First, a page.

The Speaker of the House of Representatives is two heartbeats away from the Presidency, and is the top constitutional officer in the legislative branch of government.
The Speaker is chosen by the majority party in the chamber, and he has responsibilities which include introducing the President of the United States at a State of the Union address, and all other special speakers to a joint session of Congress, including foreign government leaders. The Speaker has been second in line of succession to the Presidency since the Presidential Succession Act of 1947.
The Speakership has had its major figures historically, including those for whom House Office Buildings are named: Joseph Cannon, Nicholas Longworth, Sam Rayburn, and Thomas “Tip” O’Neill. It also has had a President, James K. Polk, and two Vice Presidents, Schuyler Colfax and John Nance Garner, as Speakers. It also had three Presidential nominees, John Bell, James G. Blaine and Henry Clay.
Henry Clay was the greatest single figure in the whole history of Congress, who ran for President three times, including against Polk in 1844. It also has had Thomas B. Reed, who promoted the growth of the office to its all time greatest authority, continuing under Joseph Cannon.
It also had John McCormack, who played a major role in the passage of the Civil Rights Act of 1964 and much of the Great Society programs of Lyndon B. Johnson. Had there been no 25th Amendment passed in 1967, Carl Albert would have succeeded Richard Nixon when he resigned in 1974. Were it not for Nancy Pelosi, the first woman to be Speaker, there would have been no ObamaCare legislation passed in 2010.
It was a rebellion of progressives in the Republican Party in 1910 , in combination with the minority Democrats, that created a “revolution” in House rules, stripping the Speaker of the absolute control of events that existed under Thomas B. Reed and Joseph Cannon, but still the office has played a major role in American history.
Since the Republicans regained control of the House of Representatives in 1994, after 40 years of being in the minority, and keeping control except for 2007-2011, the Speakership has become an office of disaster and controversy.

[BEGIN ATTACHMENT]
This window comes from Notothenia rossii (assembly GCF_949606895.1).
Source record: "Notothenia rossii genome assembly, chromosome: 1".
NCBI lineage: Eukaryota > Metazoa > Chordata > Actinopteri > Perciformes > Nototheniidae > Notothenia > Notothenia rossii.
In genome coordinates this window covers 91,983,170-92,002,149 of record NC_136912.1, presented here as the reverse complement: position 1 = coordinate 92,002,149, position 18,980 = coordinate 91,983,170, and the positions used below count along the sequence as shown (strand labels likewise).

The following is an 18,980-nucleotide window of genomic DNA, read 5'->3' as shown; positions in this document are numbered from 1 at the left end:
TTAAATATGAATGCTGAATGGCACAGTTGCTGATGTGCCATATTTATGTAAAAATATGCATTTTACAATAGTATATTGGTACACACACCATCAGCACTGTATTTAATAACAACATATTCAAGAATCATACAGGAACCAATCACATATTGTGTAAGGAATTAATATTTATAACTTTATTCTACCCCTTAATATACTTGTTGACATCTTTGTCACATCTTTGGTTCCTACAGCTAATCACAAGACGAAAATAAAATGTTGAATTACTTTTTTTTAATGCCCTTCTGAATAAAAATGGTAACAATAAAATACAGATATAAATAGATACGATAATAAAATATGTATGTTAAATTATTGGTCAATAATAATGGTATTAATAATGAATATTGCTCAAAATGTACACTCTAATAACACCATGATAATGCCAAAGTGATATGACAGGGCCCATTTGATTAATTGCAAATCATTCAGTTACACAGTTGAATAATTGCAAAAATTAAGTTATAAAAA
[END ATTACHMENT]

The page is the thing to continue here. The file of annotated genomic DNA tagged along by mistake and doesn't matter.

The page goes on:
First, Newt Gingrich became very confrontational with Bill Clinton, and caused crisis after crisis, until he was forced to resign, with his private scandalous love life being discovered as Bill Clinton faced impeachment for his own scandalous love life. Bob Livingston was supposed to succeed Gingrich, but his own private scandalous love life prevented that, so Dennis Hastert, a back bencher, became Speaker, lasted longer than any Republican in the position, and avoided most controversy, until now in retirement we have learned of his abuse of male students while a teacher and wrestling coach in high school in the years before he engaged in politics.
John Boehner came into the Speakership under Barack Obama, and faced a Tea Party rebellion, which prevented ability to negotiate, and finally, he lost the confidence of his party, and decided to resign, but his planned successor, Kevin McCarthy, self destructed in the past two weeks, and decided yesterday that he would not run for Speaker, uncertain of support of the Tea Party element. So now Boehner is back temporarily, and there is a major crisis among House Republicans as to who would be acceptable as an alternative, with Paul Ryan, head of the House Ways and Means Committee and 2012 Vice Presidential nominee, being pressured to take the job, but not wanting to take it.
The Speakership is in crisis, and the Republican Party has done great damage to the position in the past 21 years, and besmirched the historical reputation of the position and of the House of Representatives, and the only way to retrieve it is the hope that, somehow, the Democrats can regain control in 2016, but considered highly unlikely!